Although I am aimless concerning my future occupation, I do know that I want to be in the center of God’s will. Thankfully, God’s will is not as difficult to determine as my upcoming adult job.  I Thessalonians 4:3a says, “For this is the will of God…your sanctification.”

According to, to “sanctify” is “to purify or free from sin.”  On a regular basis, I find myself ensnared in the Devil’s lies and the world’s desires.  However, God wants me to be free, and sanctification is the process by which He makes me more like Jesus Christ.

This process is not easy.  In fact, I have found that it is usually painful as God chips away my personal desires.  I often feel lost as He leads me down winding paths and through dark valleys.  Even while I am following Him, I sometimes ask, “Which way should I go from here?”  Nonetheless, following Him is always beneficial.  As He chips away my personal desires, He shapes me to look more like His Son.  While I wander down strange trails, I am forced to trust His leading.  When I ask which way I should go, He gives the needed wisdom (James 1:5).

God’s way is perfect; no matter how strange it seems, it is always beneficial for our spiritual growth (Romans 8:28).

All that is to say, don’t be too alarmed if you don’t know which way to go.  Simply know that your destination is sanctification.  God knows the road to the journey’s end.


Top Ten Tuesday: Snowed In

Top Ten Tuesday: Snowed In


“Snowmageddon” hit the East Coast this weekend, and a large portion of the country was struck immobile–college students included.  So what does a twenty-something girl do when her only mode of transportation is foot?  Here’s a glimpse:

1. Take pictures – When I awoke Friday morning, there was about an inch of fluffy snow.  Although I have a plethora of pictures of my school covered in white, I grabbed my camera and headed for the cafeteria.  Sadly, my memory card has been giving me problems, and I was not able to take pictures until after breakfast.   By the time I had switched memory cards, the snow had turned to sleet and freezing rain.  I only got a few shots before I returned to my dorm room to protect my camera.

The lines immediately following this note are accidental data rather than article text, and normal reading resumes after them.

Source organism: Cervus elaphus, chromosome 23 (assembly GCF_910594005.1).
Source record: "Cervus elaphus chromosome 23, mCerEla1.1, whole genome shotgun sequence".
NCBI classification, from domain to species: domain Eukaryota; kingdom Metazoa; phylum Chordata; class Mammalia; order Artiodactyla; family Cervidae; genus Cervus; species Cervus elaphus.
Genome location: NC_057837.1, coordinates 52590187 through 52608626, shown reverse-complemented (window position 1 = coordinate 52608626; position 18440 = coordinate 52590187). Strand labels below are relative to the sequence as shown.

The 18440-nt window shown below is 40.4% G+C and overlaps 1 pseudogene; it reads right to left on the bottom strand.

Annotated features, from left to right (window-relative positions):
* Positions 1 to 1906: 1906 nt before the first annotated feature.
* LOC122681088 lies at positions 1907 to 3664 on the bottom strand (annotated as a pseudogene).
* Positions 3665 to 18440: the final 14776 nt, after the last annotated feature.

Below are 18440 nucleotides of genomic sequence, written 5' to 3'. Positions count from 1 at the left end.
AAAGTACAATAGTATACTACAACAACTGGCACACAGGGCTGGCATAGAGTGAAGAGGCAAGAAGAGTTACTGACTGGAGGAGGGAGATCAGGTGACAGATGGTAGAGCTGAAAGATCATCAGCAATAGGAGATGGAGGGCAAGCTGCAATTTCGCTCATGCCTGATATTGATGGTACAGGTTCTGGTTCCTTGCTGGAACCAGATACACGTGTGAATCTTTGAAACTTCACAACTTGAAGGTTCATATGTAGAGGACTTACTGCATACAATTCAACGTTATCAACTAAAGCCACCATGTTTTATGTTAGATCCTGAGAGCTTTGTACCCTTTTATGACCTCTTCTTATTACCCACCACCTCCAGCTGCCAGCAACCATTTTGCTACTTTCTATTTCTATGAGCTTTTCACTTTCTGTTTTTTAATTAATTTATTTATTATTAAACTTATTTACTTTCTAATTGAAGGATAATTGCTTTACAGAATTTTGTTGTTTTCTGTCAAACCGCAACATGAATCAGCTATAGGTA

I went back out on Saturday and took pictures in Old Salem.

2. Study – Snow does not cancel online quizzes.

3. Sled – I walked a couple blocks with friends through the sleet and freezing rain to sled down the steep, short hill and onto the soccer field.  It was so wet, so cold, and so much fun!

4. School projects – Lucky for me, my projects were the fun type: creating bulletin boards and painting inspirational posters for health class.


I also wrote a paper, which was not nearly as fun.

5. Watch movies – While I painted the poster, I joined some other girls in the movie room.  Admittedly, I did not watch the entire movie.  I only stayed until I was done painting.


6. Work – The on-campus coffee shop extended its hours because of the snow, I picked up an extra shift.  Then we ran out of milk…

7. Make oatmeal – Not that it needed to snow before I could do this.  I eat oatmeal almost daily 🙂


8. Read a book – Technically, reading The Year of Billy Miller was an assignment for my Children’s Literature class, but it was still a cute book.


9. Campus worship – Most churches were closed on Sunday, so we planned a campus worship service with a few songs, a short devotion, and testimonies.


10. Catch up on blog posts – Blogging always gets pushed aside at the beginning of the school year.  I tried to catch up, but I am still a little behind.


Top Ten Tuesday: A Book A Year

Top Ten Tuesday: A Book A Year


Children are made readers in the laps of their parents.

-Emilie Buchwald

The truth is, I cannot remember a time before books were part of my life. My mom was an avid reader, and we made weekly trips to the library to fulfill her passion for books.  She would always let my brother and I choose a few books to peruse throughout the week, and she would read them to us over and over again. By the age of 5, I had my own library card (and my own overdue book fines).

Summer is approaching, and children will be spending more time at home.  No matter how old your child is, there are dozens of age-appropriate books that they will enjoy. Below, you will find a list of ten books corresponding with a child’s age.

Read to your children every day, and teach your children to read to themselves. Studious readers become sensational leaders.

Top 10 Books Every Child Should Read

1. Newborn: White on Black, Tana Hoban

2. One-year-old: The Very Hungry Caterpillar, Eric Carle

3. Two-years-old: Corduroy, Don Freeman

4. Three-years-old: If You Give a Pig a Pancake, Laura Numeroff

5. Four-years-old: I Can Read With My Eyes Shut, Dr. Seuss

6. Five-years-old: You are Special, Max Lucado

7. Six-years-old:  13 Words, Lemony Snicket

8. Seven-years-old:  No Longer a Nobody, Matilda Nordtvedt

9. Eight-years-old: Encyclopedia Brown, Donald, J. Sobol

10. Nine-years-old: Where the Sidewalk Ends, Shel Silverstein